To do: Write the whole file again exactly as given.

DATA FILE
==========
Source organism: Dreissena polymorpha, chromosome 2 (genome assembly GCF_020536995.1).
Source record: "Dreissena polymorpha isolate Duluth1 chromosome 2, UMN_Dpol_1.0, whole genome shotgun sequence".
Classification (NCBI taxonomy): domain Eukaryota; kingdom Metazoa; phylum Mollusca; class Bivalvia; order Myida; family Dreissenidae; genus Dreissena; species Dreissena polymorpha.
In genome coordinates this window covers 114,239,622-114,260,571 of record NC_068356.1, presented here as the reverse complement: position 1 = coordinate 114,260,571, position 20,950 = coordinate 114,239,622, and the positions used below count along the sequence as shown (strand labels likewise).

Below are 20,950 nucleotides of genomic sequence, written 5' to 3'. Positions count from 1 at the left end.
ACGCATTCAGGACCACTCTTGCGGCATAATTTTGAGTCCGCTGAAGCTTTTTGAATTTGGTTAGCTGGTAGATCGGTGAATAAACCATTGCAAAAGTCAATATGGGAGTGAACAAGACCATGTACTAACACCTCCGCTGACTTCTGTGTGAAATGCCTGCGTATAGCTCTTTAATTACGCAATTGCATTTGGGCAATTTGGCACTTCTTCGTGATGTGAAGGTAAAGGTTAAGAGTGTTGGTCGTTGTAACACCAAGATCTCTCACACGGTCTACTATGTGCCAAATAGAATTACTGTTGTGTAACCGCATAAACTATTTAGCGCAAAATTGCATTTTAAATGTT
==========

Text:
Source organism: Dreissena polymorpha, chromosome 2 (genome assembly GCF_020536995.1).
Source record: "Dreissena polymorpha isolate Duluth1 chromosome 2, UMN_Dpol_1.0, whole genome shotgun sequence".
Classification (NCBI taxonomy): domain Eukaryota; kingdom Metazoa; phylum Mollusca; class Bivalvia; order Myida; family Dreissenidae; genus Dreissena; species Dreissena polymorpha.
In genome coordinates this window covers 114,239,622-114,260,571 of record NC_068356.1, presented here as the reverse complement: position 1 = coordinate 114,260,571, position 20,950 = coordinate 114,239,622, and the positions used below count along the sequence as shown (strand labels likewise).

Below are 20,950 nucleotides of genomic sequence, written 5' to 3'. Positions count from 1 at the left end.
ACGCATTCAGGACCACTCTTGCGGCATAATTTTGAGTCCGCTGAAGCTTTTTGAATTTGGTTAGCTGGTAGATCGGTGAATAAACCATTGCAAAAGTCAATATGGGAGTGAACAAGACCATGTACTAACACCTCCGCTGACTTCTGTGTGAAATGCCTGCGTATAGCTCTTTAATTACGCAATTGCATTTGGGCAATTTGGCACTTCTTCGTGATGTGAAGGTAAAGGTTAAGAGTGTTGGTCGTTGTAACACCAAGATCTCTCACACGGTCTACTATGTGCCAAATAGAATTACTGTTGTGTAACCGCATAAACTATTTAGCGCAAAATTGCATTTTAAATGTT